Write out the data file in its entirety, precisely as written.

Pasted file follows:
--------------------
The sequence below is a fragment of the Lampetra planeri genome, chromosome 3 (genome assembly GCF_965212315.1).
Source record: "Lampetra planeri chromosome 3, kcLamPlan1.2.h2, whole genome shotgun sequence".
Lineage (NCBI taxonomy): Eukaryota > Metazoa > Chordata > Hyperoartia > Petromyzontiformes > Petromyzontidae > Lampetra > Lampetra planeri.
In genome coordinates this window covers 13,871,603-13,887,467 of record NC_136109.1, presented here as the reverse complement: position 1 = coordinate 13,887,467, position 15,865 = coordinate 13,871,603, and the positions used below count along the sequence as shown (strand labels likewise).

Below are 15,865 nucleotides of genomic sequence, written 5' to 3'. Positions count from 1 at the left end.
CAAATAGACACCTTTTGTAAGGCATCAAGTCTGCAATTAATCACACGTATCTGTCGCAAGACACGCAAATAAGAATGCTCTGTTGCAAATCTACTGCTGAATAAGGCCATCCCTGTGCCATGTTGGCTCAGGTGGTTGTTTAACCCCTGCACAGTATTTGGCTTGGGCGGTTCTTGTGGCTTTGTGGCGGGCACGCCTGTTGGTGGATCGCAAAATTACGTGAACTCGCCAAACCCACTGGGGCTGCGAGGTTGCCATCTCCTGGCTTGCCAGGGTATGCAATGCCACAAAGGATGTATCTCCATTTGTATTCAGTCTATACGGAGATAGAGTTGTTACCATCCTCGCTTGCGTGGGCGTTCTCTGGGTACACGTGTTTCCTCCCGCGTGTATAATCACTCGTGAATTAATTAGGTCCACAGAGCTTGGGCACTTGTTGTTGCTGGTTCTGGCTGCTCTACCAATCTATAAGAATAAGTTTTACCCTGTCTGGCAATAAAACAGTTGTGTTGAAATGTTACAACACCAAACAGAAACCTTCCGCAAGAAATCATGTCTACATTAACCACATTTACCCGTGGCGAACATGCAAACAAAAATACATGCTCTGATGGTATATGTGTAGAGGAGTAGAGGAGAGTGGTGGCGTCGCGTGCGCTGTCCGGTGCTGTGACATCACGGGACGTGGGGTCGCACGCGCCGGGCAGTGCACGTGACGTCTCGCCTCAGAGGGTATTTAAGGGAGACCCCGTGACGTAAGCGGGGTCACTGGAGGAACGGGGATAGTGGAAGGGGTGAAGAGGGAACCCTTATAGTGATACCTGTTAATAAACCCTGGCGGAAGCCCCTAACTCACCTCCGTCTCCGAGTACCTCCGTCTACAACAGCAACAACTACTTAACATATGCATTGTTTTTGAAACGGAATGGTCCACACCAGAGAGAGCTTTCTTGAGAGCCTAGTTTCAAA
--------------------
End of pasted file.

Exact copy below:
The sequence below is a fragment of the Lampetra planeri genome, chromosome 3 (genome assembly GCF_965212315.1).
Source record: "Lampetra planeri chromosome 3, kcLamPlan1.2.h2, whole genome shotgun sequence".
Lineage (NCBI taxonomy): Eukaryota > Metazoa > Chordata > Hyperoartia > Petromyzontiformes > Petromyzontidae > Lampetra > Lampetra planeri.
In genome coordinates this window covers 13,871,603-13,887,467 of record NC_136109.1, presented here as the reverse complement: position 1 = coordinate 13,887,467, position 15,865 = coordinate 13,871,603, and the positions used below count along the sequence as shown (strand labels likewise).

Below are 15,865 nucleotides of genomic sequence, written 5' to 3'. Positions count from 1 at the left end.
CAAATAGACACCTTTTGTAAGGCATCAAGTCTGCAATTAATCACACGTATCTGTCGCAAGACACGCAAATAAGAATGCTCTGTTGCAAATCTACTGCTGAATAAGGCCATCCCTGTGCCATGTTGGCTCAGGTGGTTGTTTAACCCCTGCACAGTATTTGGCTTGGGCGGTTCTTGTGGCTTTGTGGCGGGCACGCCTGTTGGTGGATCGCAAAATTACGTGAACTCGCCAAACCCACTGGGGCTGCGAGGTTGCCATCTCCTGGCTTGCCAGGGTATGCAATGCCACAAAGGATGTATCTCCATTTGTATTCAGTCTATACGGAGATAGAGTTGTTACCATCCTCGCTTGCGTGGGCGTTCTCTGGGTACACGTGTTTCCTCCCGCGTGTATAATCACTCGTGAATTAATTAGGTCCACAGAGCTTGGGCACTTGTTGTTGCTGGTTCTGGCTGCTCTACCAATCTATAAGAATAAGTTTTACCCTGTCTGGCAATAAAACAGTTGTGTTGAAATGTTACAACACCAAACAGAAACCTTCCGCAAGAAATCATGTCTACATTAACCACATTTACCCGTGGCGAACATGCAAACAAAAATACATGCTCTGATGGTATATGTGTAGAGGAGTAGAGGAGAGTGGTGGCGTCGCGTGCGCTGTCCGGTGCTGTGACATCACGGGACGTGGGGTCGCACGCGCCGGGCAGTGCACGTGACGTCTCGCCTCAGAGGGTATTTAAGGGAGACCCCGTGACGTAAGCGGGGTCACTGGAGGAACGGGGATAGTGGAAGGGGTGAAGAGGGAACCCTTATAGTGATACCTGTTAATAAACCCTGGCGGAAGCCCCTAACTCACCTCCGTCTCCGAGTACCTCCGTCTACAACAGCAACAACTACTTAACATATGCATTGTTTTTGAAACGGAATGGTCCACACCAGAGAGAGCTTTCTTGAGAGCCTAGTTTCAAA